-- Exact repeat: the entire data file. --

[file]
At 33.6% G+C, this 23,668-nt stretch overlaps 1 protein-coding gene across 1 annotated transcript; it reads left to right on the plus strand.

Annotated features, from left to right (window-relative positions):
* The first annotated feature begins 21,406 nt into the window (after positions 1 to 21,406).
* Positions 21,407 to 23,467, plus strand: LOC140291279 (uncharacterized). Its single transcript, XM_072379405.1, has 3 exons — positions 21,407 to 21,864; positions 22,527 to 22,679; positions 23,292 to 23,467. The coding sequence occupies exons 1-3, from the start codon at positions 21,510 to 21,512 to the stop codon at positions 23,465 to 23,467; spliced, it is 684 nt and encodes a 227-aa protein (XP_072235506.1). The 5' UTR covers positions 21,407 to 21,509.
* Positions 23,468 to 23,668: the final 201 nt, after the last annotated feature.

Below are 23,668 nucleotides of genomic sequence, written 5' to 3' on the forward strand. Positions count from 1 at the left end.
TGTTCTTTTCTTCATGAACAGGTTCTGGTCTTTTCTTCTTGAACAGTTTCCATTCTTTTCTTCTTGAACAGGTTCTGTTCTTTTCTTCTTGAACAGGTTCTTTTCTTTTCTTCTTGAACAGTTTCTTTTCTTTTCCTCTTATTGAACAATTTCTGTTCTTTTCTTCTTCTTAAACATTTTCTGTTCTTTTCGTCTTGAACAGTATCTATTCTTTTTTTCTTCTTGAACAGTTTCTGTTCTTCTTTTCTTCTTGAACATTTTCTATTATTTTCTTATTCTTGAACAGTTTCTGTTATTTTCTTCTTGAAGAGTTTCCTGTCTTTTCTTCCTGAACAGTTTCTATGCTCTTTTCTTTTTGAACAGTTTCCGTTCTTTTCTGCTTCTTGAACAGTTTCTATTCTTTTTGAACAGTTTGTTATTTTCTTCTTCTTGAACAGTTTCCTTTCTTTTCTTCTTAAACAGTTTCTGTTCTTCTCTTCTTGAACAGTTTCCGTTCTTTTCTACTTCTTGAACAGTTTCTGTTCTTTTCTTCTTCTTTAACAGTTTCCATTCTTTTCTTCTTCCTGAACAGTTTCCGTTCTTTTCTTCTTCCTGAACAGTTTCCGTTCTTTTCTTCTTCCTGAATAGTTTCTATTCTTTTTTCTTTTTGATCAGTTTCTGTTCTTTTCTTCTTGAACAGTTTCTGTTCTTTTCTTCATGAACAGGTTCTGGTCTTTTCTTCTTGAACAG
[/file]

At 33.6% G+C, this 23,668-nt stretch overlaps 1 protein-coding gene across 1 annotated transcript; it reads left to right on the plus strand.

Annotated features, from left to right (window-relative positions):
* The first annotated feature begins 21,406 nt into the window (after positions 1 to 21,406).
* Positions 21,407 to 23,467, plus strand: LOC140291279 (uncharacterized). Its single transcript, XM_072379405.1, has 3 exons — positions 21,407 to 21,864; positions 22,527 to 22,679; positions 23,292 to 23,467. The coding sequence occupies exons 1-3, from the start codon at positions 21,510 to 21,512 to the stop codon at positions 23,465 to 23,467; spliced, it is 684 nt and encodes a 227-aa protein (XP_072235506.1). The 5' UTR covers positions 21,407 to 21,509.
* Positions 23,468 to 23,668: the final 201 nt, after the last annotated feature.

Below are 23,668 nucleotides of genomic sequence, written 5' to 3' on the forward strand. Positions count from 1 at the left end.
TGTTCTTTTCTTCATGAACAGGTTCTGGTCTTTTCTTCTTGAACAGTTTCCATTCTTTTCTTCTTGAACAGGTTCTGTTCTTTTCTTCTTGAACAGGTTCTTTTCTTTTCTTCTTGAACAGTTTCTTTTCTTTTCCTCTTATTGAACAATTTCTGTTCTTTTCTTCTTCTTAAACATTTTCTGTTCTTTTCGTCTTGAACAGTATCTATTCTTTTTTTCTTCTTGAACAGTTTCTGTTCTTCTTTTCTTCTTGAACATTTTCTATTATTTTCTTATTCTTGAACAGTTTCTGTTATTTTCTTCTTGAAGAGTTTCCTGTCTTTTCTTCCTGAACAGTTTCTATGCTCTTTTCTTTTTGAACAGTTTCCGTTCTTTTCTGCTTCTTGAACAGTTTCTATTCTTTTTGAACAGTTTGTTATTTTCTTCTTCTTGAACAGTTTCCTTTCTTTTCTTCTTAAACAGTTTCTGTTCTTCTCTTCTTGAACAGTTTCCGTTCTTTTCTACTTCTTGAACAGTTTCTGTTCTTTTCTTCTTCTTTAACAGTTTCCATTCTTTTCTTCTTCCTGAACAGTTTCCGTTCTTTTCTTCTTCCTGAACAGTTTCCGTTCTTTTCTTCTTCCTGAATAGTTTCTATTCTTTTTTCTTTTTGATCAGTTTCTGTTCTTTTCTTCTTGAACAGTTTCTGTTCTTTTCTTCATGAACAGGTTCTGGTCTTTTCTTCTTGAACAG